One stat from Fox’s write-up of the poll jumps off the page: “Voters who have a negative view of both Biden and Trump back Biden by a 43-10 percent margin in the head-to-head matchup…” Trump famously cleaned up in key states in 2016 among voters who disliked both him and Hillary. He was the lesser of two evils to undecideds then. Against Biden, he’d face an opponent who’s not only more personally popular than he is but who appeals more than Trump does to people who are disinclined to support either.

Another reason for Biden’s stronger showing against Trump is older voters. Among voters aged 45 or older, Sanders, Warren, and Harris each lead Trump by a mere one or two points. Biden leads him by eight. That’s another demographic that was key to Trump’s victory in 2016 and which is wavering now:

In 2016, despite polling showing an advantage for Democrat Hillary Clinton, voters over 65 backed Mr. Trump in the presidential election by a 52%-45% margin, according to exit polls. With still more than a year before next year’s election, 41% of seniors in a Wall Street Journal/NBC News poll in June said they would prefer to see Mr. Trump re-elected, while 48% favored a generic Democrat to win in 2020. That comes as 46% of seniors said they approve of Mr. Trump’s performance in office, slightly higher than his 44% overall approval rating…

In a July Wall Street Journal/NBC News poll, Mr. Trump trailed former Vice President Joe Biden among seniors in a theoretical head-to-head contest, 55% to 43%. Voters over 65 also favored Vermont Sen. Bernie Sanders and Massachusetts Sen. Elizabeth Warren over Mr. Trump by 7 and 8 percentage points, respectively.

Younger adults dislike Trump so he needs to pile up his margin among seniors to offset that deficit. One of the strongest arguments for nominating Grandpa Joe, in other words, ironically may be that his age and decades of familiarity to seniors could undercut Trump among his own age cohort in the electorate. In fact, when Fox asked Democratic primary voters if they prefer a nominee who will “get American politics back to normalcy” as president or a nominee who will “fundamentally change the way things work in Washington,” the group that broke hardest for “return to normalcy” was — you guessed it — voters aged 45 or older, at 66/30. Older Americans, at least those who lean left, want to go back to what they consider the good old days. Naturally that benefits the old centrist former VP in the primary, and might benefit him again in the general election.

Fox polled Democrats on their primary preferences too, of course. That is … some shift since March:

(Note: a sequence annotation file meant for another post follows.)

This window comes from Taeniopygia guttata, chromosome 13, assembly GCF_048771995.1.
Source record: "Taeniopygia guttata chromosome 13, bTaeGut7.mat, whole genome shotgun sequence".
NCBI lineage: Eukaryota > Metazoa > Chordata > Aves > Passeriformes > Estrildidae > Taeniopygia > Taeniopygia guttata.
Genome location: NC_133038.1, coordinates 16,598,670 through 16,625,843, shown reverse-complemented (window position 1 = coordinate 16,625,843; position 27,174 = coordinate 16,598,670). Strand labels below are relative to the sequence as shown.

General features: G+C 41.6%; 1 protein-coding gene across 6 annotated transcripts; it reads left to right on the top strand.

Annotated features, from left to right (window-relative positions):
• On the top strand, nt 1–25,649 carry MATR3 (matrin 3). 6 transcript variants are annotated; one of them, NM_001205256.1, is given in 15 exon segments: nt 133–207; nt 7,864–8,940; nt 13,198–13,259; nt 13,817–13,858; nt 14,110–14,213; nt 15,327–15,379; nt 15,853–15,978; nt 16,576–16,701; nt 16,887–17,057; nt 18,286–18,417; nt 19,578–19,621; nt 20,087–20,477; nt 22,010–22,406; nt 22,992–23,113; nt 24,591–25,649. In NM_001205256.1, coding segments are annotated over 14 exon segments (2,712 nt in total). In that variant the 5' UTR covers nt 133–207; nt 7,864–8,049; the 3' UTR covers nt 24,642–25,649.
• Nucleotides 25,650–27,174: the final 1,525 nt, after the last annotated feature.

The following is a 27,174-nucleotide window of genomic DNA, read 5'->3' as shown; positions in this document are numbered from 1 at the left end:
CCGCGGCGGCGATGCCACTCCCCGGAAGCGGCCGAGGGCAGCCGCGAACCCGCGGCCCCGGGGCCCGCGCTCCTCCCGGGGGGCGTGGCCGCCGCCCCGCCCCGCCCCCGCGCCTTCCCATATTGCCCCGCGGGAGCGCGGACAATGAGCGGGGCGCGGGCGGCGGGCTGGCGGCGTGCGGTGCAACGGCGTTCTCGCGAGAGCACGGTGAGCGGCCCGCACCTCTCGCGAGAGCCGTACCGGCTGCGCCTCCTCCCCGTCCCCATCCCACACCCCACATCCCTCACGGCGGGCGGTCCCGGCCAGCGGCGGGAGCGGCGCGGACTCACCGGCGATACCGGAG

Westlake Legal Group g-2 Fox News poll: Trump under 40% head-to-head against all four top Democratic candidates Trump The Blog poll Joe Biden harris fox news Elizabeth Warren Bernie Sanders

Biden and Harris haven’t budged an inch. All the momentum is from Sanders to Warren. Warren was also second in a poll this week of South Carolina, albeit only slightly ahead of Bernie there. When I suggested a few weeks ago that Warren was the biggest threat to steal votes from Bernie, a bunch of smart politicos tut-tutted me that it’s actually Biden who’s the biggest threat since he and Bernie both appeal to white working-class Dems. If you believe Fox, though, I was right: Virtually all of the migration out of Sanders’s camp has ended up in Warren’s. It may be that the rump of Bernie’s current support consists of those blue-collar white voters who are also considering Biden, such that we might see an uptick for Grandpa Joe if Sanders begins to fade from the race. But for now it looks like simple cause-and-effect between Warren’s rise in the polls and Bernie’s decline. Progressives, the sort of people who are further left than mainstream liberals but not so far left that they identify as DSA, seem to prefer her to him. She’s winning the battle for the left “lane,” if such a thing exists.

Oh, last thing: The most popular politician in the Democratic Party by far is Barack Obama, who pulls a 93/6 favorable rating in Fox’s poll. It may be annoying to hear Biden mention his association with O every three seconds on the stump, but it’s not stupid of him to do so.

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In the tank: PolitiFact won’t call Warren, Harris liars for labeling Michael Brown’s death a “murder”

Westlake Legal Group ew In the tank: PolitiFact won’t call Warren, Harris liars for labeling Michael Brown’s death a “murder” warren The Blog Politifact police Obama murder killing justifiable Justice Department homicide harris ferguson doj

You need to read this piece in full to appreciate how hard it works to imply that Harris and Warren have clean hands here even though (a) they’re *blatantly* wrong and (b) there’s every reason to believe they’re acting in bad faith. The two candidates wanted to signal to left-wing primary voters that their wokeness is so sublime that they’re willing to call the police shooting of Michael Brown five years ago a “murder” even though the cop wasn’t charged by a grand jury for it and was subsequently cleared by the Obama Justice Department. A lie that transparent (and inflammatory), for transparent political ends, told by a Republican politician would have been easy “pants on fire” material for these silly fact-checking sites. Not here.